Perhaps the highest profile security feature of the combined iPhone 5s and iOS 7 is the built-in fingerprint scanner. The initial response from users is favorable, but the reality is that its real value, or lack, will only become apparent after months of use – and perhaps, misuse. Indeed, security researcher Nick Depetrillo has launched a crowd-sourced prize fund for the first person to demonstrate that the Apple TouchID can be hacked.
"In the past," reports Forbes, "researchers have cracked various fingerprint readers with silly putty, gelatin, corpse fingers, and on one episode of Mythbusters, even a printed fingerprint on a sheet of paper. But Apple promises that its reader can sense beyond the top layer of a user’s skin, and includes a 'liveness' test that prevents even a severed finger from being used to access a stolen phone."
Marcus Chambers, general manager and VP EMEA at Good Technology, warned Infosecurity that "Touch ID shouldn't be considered a security cure-all. This is especially true in the context of BYOD, where devices are likely to have multiple fingerprints registered to the device." Controlling access to the device is important, he suggests, but not as important as controlling access to the data on the device.
"Imagine a husband having fingerprint access to his wife's personal iPad that she also uses for business," he continues. "We wouldn't want the husband to have inappropriate access to Enterprise apps and data, but at the same time what right does a company have to limit use of a personal device at home?" Companies should not, therefore, be lulled into thinking that fingerprint authentication to the device is the same as user authentication to the data on that device.
A second new feature garnering much comment is the new Activation Lock. "Past iPhones," explains NBC News, "let you remotely trace, lock, wipe or even send messages to your stolen phone, in hopes of recovering your device, or at least erasing your info so others couldn't steal your identity. Now, Activation Lock really ties your device to your iCloud account, in a way that will make it very hard for bad guys to prep it for resale."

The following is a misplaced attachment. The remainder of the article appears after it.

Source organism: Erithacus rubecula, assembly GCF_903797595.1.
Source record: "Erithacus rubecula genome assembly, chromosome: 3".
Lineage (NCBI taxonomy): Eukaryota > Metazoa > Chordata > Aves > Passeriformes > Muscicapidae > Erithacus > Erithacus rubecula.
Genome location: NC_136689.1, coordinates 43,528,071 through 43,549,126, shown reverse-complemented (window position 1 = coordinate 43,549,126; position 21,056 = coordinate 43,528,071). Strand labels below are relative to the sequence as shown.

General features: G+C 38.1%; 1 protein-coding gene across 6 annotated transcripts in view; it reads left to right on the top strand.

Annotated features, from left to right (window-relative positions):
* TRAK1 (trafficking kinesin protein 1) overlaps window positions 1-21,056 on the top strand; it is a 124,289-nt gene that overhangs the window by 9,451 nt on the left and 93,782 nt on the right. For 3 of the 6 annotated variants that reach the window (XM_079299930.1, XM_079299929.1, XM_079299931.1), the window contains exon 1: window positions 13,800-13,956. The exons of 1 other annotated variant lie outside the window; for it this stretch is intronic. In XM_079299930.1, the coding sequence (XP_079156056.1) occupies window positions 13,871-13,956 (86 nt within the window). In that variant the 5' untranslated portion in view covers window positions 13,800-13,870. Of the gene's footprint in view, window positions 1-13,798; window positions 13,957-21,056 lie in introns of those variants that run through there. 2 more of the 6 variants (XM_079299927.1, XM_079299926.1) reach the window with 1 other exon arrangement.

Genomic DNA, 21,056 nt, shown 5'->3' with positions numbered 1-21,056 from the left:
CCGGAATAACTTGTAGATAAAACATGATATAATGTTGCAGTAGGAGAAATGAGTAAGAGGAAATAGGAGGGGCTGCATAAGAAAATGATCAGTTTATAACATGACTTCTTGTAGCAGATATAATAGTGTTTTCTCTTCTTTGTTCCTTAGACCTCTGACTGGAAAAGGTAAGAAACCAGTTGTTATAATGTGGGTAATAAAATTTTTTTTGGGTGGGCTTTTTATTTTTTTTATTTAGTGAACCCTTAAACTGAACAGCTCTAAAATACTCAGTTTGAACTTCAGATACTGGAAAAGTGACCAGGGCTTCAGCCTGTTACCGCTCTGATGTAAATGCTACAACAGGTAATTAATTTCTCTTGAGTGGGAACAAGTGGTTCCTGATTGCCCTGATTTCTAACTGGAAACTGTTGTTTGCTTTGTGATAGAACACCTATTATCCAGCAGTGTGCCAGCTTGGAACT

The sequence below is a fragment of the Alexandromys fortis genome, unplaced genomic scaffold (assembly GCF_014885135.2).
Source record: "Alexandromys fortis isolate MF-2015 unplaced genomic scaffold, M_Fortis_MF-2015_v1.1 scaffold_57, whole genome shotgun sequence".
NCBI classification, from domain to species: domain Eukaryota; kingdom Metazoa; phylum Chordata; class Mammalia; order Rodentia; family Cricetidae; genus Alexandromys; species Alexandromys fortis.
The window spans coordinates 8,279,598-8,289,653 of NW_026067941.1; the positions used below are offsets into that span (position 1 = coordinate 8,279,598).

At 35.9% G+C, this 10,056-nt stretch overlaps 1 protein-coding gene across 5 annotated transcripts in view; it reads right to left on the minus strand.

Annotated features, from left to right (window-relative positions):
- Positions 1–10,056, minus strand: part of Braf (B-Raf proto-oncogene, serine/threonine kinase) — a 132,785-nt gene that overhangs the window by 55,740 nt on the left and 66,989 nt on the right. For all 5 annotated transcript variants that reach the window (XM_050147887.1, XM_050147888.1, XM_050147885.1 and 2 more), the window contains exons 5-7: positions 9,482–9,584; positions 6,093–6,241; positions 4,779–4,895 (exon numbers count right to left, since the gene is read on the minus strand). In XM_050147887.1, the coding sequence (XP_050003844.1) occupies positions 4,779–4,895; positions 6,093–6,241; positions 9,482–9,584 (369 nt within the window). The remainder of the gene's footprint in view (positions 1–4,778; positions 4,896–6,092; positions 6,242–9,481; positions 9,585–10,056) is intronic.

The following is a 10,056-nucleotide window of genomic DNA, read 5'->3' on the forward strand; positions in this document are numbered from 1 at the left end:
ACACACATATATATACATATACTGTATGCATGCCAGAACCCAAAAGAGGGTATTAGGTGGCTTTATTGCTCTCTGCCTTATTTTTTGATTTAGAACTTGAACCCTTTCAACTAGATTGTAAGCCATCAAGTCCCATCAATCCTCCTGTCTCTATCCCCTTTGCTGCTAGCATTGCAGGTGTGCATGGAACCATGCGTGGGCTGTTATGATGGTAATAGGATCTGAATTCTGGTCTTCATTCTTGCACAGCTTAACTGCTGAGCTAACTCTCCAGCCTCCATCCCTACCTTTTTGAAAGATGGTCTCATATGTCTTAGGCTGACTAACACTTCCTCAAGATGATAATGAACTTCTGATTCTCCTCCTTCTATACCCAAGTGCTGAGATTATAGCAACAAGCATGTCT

This will undoubtedly make it harder for the opportunist street thief to resell a stolen iPhone; but to what extent it will be able to forestall the latest or future forensic tools remains to be seen. It also promotes increased use of iCloud, whose security has already been called into question by some Edward Snowden/NSA leaks.
Chambers explained the significance of iCloud to Infosecurity. "Apple is now offering a service, which will store passwords and credit card details. The information can then be auto-filled when signing into a website or making a purchase. A great idea, but users need to be wary of what information is stored and ready for auto-fill. In this regard it’s not too different from many other services out there, but being incorporated into iCloud it’s likely to get significantly more use.
"Our lives require different containers," he continued. "Am I comfortable having my Facebook or Twitter password saved on iCloud ready for auto-fill? Probably. Am I comfortable having passwords for a banking app or an app that contains sensitive corporate data? Not on your life."
In some ways, however, iOS 7 is about apps and the enterprise, with over 40 new features specifically focused on business use. "First," comments Nigel Hawthorn, EMEA marketing director at MobileIron, "iOS data protection is now automatically applied to third-party apps." Second, he says, "there are new levels of control to prevent unauthorized apps from accessing corporate content and corporate apps from accessing unauthorised content." And third, "new web filtering allows IT to apply whitelist / blacklist policies through the EMM [enterprise mobility management] platform to all browsers on the iOS 7 device."
In short, Apple seems to have fully recognized the BYOD movement it was instrumental in creating, and has responded with improved security features for the enterprise market.